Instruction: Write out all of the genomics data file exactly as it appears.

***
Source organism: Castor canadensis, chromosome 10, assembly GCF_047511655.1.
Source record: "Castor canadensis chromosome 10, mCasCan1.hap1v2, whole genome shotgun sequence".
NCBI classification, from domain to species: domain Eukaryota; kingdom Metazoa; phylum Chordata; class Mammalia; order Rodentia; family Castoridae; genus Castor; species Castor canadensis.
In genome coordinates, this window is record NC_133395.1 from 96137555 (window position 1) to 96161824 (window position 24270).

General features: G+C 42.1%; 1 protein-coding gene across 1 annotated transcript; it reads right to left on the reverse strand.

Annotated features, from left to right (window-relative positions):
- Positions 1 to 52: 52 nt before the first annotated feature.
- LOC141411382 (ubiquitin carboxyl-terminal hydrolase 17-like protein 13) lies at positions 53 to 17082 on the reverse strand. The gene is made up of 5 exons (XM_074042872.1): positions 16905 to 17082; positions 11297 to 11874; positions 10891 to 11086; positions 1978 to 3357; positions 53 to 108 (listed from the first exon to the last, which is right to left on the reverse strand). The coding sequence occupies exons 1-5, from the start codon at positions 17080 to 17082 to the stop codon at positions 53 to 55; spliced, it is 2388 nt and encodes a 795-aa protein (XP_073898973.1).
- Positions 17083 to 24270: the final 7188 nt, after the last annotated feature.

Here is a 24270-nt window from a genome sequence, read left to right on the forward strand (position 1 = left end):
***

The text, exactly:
Source organism: Castor canadensis, chromosome 10, assembly GCF_047511655.1.
Source record: "Castor canadensis chromosome 10, mCasCan1.hap1v2, whole genome shotgun sequence".
NCBI classification, from domain to species: domain Eukaryota; kingdom Metazoa; phylum Chordata; class Mammalia; order Rodentia; family Castoridae; genus Castor; species Castor canadensis.
In genome coordinates, this window is record NC_133395.1 from 96137555 (window position 1) to 96161824 (window position 24270).

General features: G+C 42.1%; 1 protein-coding gene across 1 annotated transcript; it reads right to left on the reverse strand.

Annotated features, from left to right (window-relative positions):
- Positions 1 to 52: 52 nt before the first annotated feature.
- LOC141411382 (ubiquitin carboxyl-terminal hydrolase 17-like protein 13) lies at positions 53 to 17082 on the reverse strand. The gene is made up of 5 exons (XM_074042872.1): positions 16905 to 17082; positions 11297 to 11874; positions 10891 to 11086; positions 1978 to 3357; positions 53 to 108 (listed from the first exon to the last, which is right to left on the reverse strand). The coding sequence occupies exons 1-5, from the start codon at positions 17080 to 17082 to the stop codon at positions 53 to 55; spliced, it is 2388 nt and encodes a 795-aa protein (XP_073898973.1).
- Positions 17083 to 24270: the final 7188 nt, after the last annotated feature.

Here is a 24270-nt window from a genome sequence, read left to right on the forward strand (position 1 = left end):